Let's say that we have a field $\displaystyle k$ which is not necessarily algebraically closed. Is it still true that $\displaystyle V(I) = V(J) \iff \sqrt{I} = \sqrt{J}$? For example, if this is true then I think that $\displaystyle \sqrt{\langle x-1, x^2 + y^2 -1 \rangle} = \langle x-1, y \rangle$ over any field k, but I am not too sure.

8. ## Re: algebraic geometry

Originally Posted by slevvio
Let's say that we have a field $\displaystyle k$ which is not necessarily algebraically closed. Is it still true that $\displaystyle V(I) = V(J) \iff \sqrt{I} = \sqrt{J}$? For example, if this is true then I think that $\displaystyle \sqrt{\langle x-1, x^2 + y^2 -1 \rangle} = \langle x-1, y \rangle$ over any field k, but I am not too sure.
the answer to your first question is no. for example consider $\displaystyle I =(x^2+y^2)$ and $\displaystyle J=(x^4+y^4)$ over $\displaystyle \mathbb{A}^2(\mathbb{Q})$.
the answer to your second question is yes, although you should have mentioned if you were considering $\displaystyle \mathbb{A}^2(k)$ or $\displaystyle \mathbb{A}^3(k),$ etc.
you always need to give two important piece of infiormation: your ground field and the dimension.

9. ## Re: algebraic geometry

Ok, thanks. I should have written that I was working in affine 2-space. Unfortunately I worked out that result by assuming the result in the first question, so how would I calculate it properly. Do you have any recommendations of books I can read on this subject, because I am having real difficulty trying to work out radical ideals

10. ## Re: algebraic geometry

well, because $\displaystyle x^2-1 \in (x-1)$, we have $\displaystyle (x-1,x^2+y^2-1)=(x-1,y^2)$. now clearly $\displaystyle (x-1,y) \subseteq \sqrt{(x-1,y^2)}$ and since $\displaystyle (x-1,y)$ is a maximal ideal of $\displaystyle k[x,y]$, we must have $\displaystyle (x-1,y)=\sqrt{(x-1,y^2)}$.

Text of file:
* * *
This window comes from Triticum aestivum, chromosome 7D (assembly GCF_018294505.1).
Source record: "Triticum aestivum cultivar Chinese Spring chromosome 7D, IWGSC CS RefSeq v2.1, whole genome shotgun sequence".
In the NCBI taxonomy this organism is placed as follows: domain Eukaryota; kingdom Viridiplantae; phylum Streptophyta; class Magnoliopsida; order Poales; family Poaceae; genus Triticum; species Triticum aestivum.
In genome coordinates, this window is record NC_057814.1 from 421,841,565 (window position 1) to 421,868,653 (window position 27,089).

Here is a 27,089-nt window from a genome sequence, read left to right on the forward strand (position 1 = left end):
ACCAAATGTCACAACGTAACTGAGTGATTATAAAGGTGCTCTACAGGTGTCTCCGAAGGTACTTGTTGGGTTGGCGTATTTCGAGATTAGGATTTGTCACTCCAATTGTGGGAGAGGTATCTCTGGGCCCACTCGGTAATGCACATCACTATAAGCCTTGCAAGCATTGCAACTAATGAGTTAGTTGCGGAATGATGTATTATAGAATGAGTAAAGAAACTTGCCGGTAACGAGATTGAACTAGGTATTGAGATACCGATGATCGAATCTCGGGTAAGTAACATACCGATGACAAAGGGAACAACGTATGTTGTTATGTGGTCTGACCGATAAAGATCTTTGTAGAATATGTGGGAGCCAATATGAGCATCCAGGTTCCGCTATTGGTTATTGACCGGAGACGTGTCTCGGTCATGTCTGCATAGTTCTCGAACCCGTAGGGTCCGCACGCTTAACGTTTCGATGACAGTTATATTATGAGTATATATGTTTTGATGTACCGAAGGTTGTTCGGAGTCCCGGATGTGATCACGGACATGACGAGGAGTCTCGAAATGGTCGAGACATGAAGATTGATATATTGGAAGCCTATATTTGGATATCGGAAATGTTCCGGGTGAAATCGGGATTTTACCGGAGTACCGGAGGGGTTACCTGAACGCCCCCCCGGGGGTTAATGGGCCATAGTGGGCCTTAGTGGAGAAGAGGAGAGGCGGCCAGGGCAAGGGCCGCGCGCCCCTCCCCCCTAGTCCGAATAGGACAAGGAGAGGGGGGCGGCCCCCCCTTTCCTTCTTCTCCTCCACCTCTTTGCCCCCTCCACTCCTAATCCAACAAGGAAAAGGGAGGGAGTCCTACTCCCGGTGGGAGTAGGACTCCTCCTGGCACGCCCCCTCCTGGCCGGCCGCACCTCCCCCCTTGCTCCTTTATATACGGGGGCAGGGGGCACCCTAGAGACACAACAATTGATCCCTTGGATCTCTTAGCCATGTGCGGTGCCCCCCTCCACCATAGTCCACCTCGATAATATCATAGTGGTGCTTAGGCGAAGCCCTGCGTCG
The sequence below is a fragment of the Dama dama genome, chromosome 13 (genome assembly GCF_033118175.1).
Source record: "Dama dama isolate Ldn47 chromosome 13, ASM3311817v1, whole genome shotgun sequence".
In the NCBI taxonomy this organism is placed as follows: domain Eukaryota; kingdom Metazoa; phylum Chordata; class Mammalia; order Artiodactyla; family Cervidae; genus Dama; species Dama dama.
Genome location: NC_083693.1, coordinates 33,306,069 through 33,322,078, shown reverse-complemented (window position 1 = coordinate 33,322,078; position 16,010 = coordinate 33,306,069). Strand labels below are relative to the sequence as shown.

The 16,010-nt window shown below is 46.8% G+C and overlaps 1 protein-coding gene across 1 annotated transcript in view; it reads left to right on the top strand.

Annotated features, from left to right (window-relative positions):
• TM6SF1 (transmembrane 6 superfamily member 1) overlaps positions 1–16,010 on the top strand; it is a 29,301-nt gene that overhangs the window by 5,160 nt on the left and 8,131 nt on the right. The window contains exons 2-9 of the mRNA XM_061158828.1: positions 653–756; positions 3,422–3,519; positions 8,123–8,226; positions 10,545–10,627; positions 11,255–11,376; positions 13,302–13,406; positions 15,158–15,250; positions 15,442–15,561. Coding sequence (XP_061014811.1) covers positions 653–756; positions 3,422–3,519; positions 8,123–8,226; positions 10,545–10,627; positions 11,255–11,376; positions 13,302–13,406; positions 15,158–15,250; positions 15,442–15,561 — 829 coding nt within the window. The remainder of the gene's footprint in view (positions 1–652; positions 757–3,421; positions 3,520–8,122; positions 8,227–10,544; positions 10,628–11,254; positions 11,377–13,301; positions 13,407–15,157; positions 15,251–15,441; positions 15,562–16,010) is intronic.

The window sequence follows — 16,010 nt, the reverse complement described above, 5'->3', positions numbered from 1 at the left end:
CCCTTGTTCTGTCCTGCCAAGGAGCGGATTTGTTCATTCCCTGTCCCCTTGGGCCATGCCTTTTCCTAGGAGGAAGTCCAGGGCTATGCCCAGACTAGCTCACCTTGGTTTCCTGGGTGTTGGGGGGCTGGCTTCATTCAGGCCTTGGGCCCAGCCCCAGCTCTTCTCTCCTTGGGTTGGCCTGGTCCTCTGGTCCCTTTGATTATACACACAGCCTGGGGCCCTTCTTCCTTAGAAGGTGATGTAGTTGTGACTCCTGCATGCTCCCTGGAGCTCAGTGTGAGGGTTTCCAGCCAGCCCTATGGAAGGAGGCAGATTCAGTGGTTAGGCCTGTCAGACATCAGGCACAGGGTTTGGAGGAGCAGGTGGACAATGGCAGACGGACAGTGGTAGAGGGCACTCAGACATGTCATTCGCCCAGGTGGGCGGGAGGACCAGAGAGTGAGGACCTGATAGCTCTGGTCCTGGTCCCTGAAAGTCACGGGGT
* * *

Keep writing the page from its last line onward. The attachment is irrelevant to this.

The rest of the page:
it is a good exercise to prove that the same result holds, i.e. $\displaystyle \sqrt{(x-1,y^2)}=(x-1,y)$, in affine $\displaystyle n$-space for any $\displaystyle n \geq 2.$

note that the ideal $\displaystyle (x-a_1, \ldots , x_n-a_n)$, for any field k and any $\displaystyle a_i \in k$, is always a maximal ideal of $\displaystyle k[x_1, \ldots , x_n]$ because the map $\displaystyle \varphi: k[x_1, \ldots . x_n] \longrightarrow k$ defined by $\displaystyle \varphi(f(x_1, \ldots, x_n))=f(a_1, \ldots , a_n)$ is an onto ring homomorphism and $\displaystyle \ker \varphi = (x_1-a_1, \ldots , x_n - a_n).$ if $\displaystyle k$ is algebraically closed, then the converse is also true, by Nullstellensatz, i.e. every maximal ideal of $\displaystyle k[x_1,x_2, \ldots , x_n]$ is in the form $\displaystyle (x-a_1, \ldots , x_n-a_n)$ for some $\displaystyle a_i \in k.$

there are algorithms for finding the radical of an ideal in polynomial rings but they are not easy and i don't think you'll need them. just simplify your ideal first and use the properties of radicals and remember what i just said about maximal ideals.

11. ## Re: algebraic geometry

In this case, as in many, you do not need to actually compute the radical of $\displaystyle \mathfrak{p}$. We have

$\displaystyle V=V(x^2+y^2+z^2)=V((x+y+z)^2)=V(x+y+z)$.

But $\displaystyle x+y+z$ irreducible $\displaystyle \Rightarrow \mathfrak{p}$ prime
$\displaystyle \Rightarrow\, I(V(\mathfrak{p}))=\mathfrak{p}$.